Those of our countrymen who lost their Great Beige Hope when Powell stepped out of the spotlight may mourn the standard-bearer who they thought would help them return to a happier time when families could live on daddy's income and when mom's meat loaf was a comfort food. As things stand, they can still believe that a great hero will emerge in our darkest hour to return the country to glory (I've always loved the Arthurian myth), even though Dad's income barely covers the charge-card payments anymore, and Mom brings meat loaf home from Boston's on the way back from aerobics class.


United We Stand

The United Way Campaign is in full cry again. Who can resist those TV spots crammed with wistful children cuddling stuffed bunnies, sweet little old ladies knitting shapeless garments for their grandchildren, kindly doctors dispensing advice to new mothers? The campaign organizers even have a little chart showing how much your payroll deduction should be, scaled to your income. All you have to do is sign a form and your hard-earned cash will be whisked away to do good in organizations such as:

The African Heritage Dancers and Drummers
The American Indian Inter-Tribal Cultural Organization
B'nai B'rith Women, Inc.
The Center for Divorcing Families, Inc.
The Center for Multicultural Human Services
Deafpride, Inc.
The Ethiopian Community Development Council, Inc.
Friends of the Sierra Leone Peoples Organization
Islamic-American Zakat Foundation
The Malcom X Cultural Education Center
The Mexican American Legal Defense and Educational Fund
The National Coalition Against the Misuse of Pesticides
NOW Legal Defense and Education Fund
The Rainforest Alliance
The Sexual Minority Youth Assistance League

Warms the cockles of your heart, doesn't it? The average citizen contributing to the United Way can support any number of causes that are dedicated to propagandizing our young, undermining our economy, and shredding our moral fabric. I love this year's slogan, too: Caring About What You Care About. Yeah, boah.


From gulags to goulash in 10 years

The citizens of Hungary, newly freed from the Red Menace, are threatened by a new peril. This dreadful health scourge, which will wreak more damage than Soviet tanks ever could, is (timid souls cover your ears until further notice) fatty foods and cigarettes. Traditional fatty foods, I hasten to add, not any evil substances that have crept across the borders with the influx of capitalism. And the same cigarettes that Central Europeans have always consumed, in pretty much the same quantities. Could it be that these substances become deadly only when combined with the toxic fumes of liberal do-gooder evangelism?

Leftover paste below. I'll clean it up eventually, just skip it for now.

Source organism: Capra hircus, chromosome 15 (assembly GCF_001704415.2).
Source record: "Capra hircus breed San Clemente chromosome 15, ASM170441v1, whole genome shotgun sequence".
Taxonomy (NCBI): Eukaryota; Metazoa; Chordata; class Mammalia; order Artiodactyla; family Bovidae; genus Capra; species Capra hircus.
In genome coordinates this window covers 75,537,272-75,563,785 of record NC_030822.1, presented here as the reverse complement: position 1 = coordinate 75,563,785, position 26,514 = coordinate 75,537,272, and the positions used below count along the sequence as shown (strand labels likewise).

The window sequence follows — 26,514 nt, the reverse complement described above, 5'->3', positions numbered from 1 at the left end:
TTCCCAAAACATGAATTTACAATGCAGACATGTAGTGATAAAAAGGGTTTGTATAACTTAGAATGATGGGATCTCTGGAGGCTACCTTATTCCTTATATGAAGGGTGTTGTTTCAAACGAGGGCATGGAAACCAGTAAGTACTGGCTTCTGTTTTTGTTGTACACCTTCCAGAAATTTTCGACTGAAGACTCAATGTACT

The odd thing about this news flash was that it was couched in the future tense. The Hungarians are eating and smoking the same quantities of the same stuff that they have for years, but their death rates are predicted to increase. Convinced that I'd missed a major element of the story, I stayed up to hear a repeat of it in a later broadcast. But no, my ears had not deceived me. Blessed with greater access to free-world technological developments such as vitamin-fortified foodstuffs, early childhood immunizations, labor-saving household appliances, and better medical care, Hungarians are predicted to start dropping like flies over the next 30 years.

Since freedom is so obviously hazardous to our health, I suppose we should all rejoice that, as the years pass, we seem destined to enjoy less and less of it.

As you see, it looks as if I'll be able to keep soldiering along despite the unreliability of one of my greatest sources of inspiration.


All things considered, it's rather comforting to know that so many government "services" were suspended during the executive-legislative snits. It's particularly warming to learn that the government has a whole roster of services that it admits are nonessential. (Catch a clue, guys.) But a nice long shutdown probably isn't in the cards: the stalkers in the corridors of power have to be terrified that we may find out how well we can get along without them.

Virginia Dare writes from the Old Dominion, where she provides an absolutely essential service for TLD and its readers.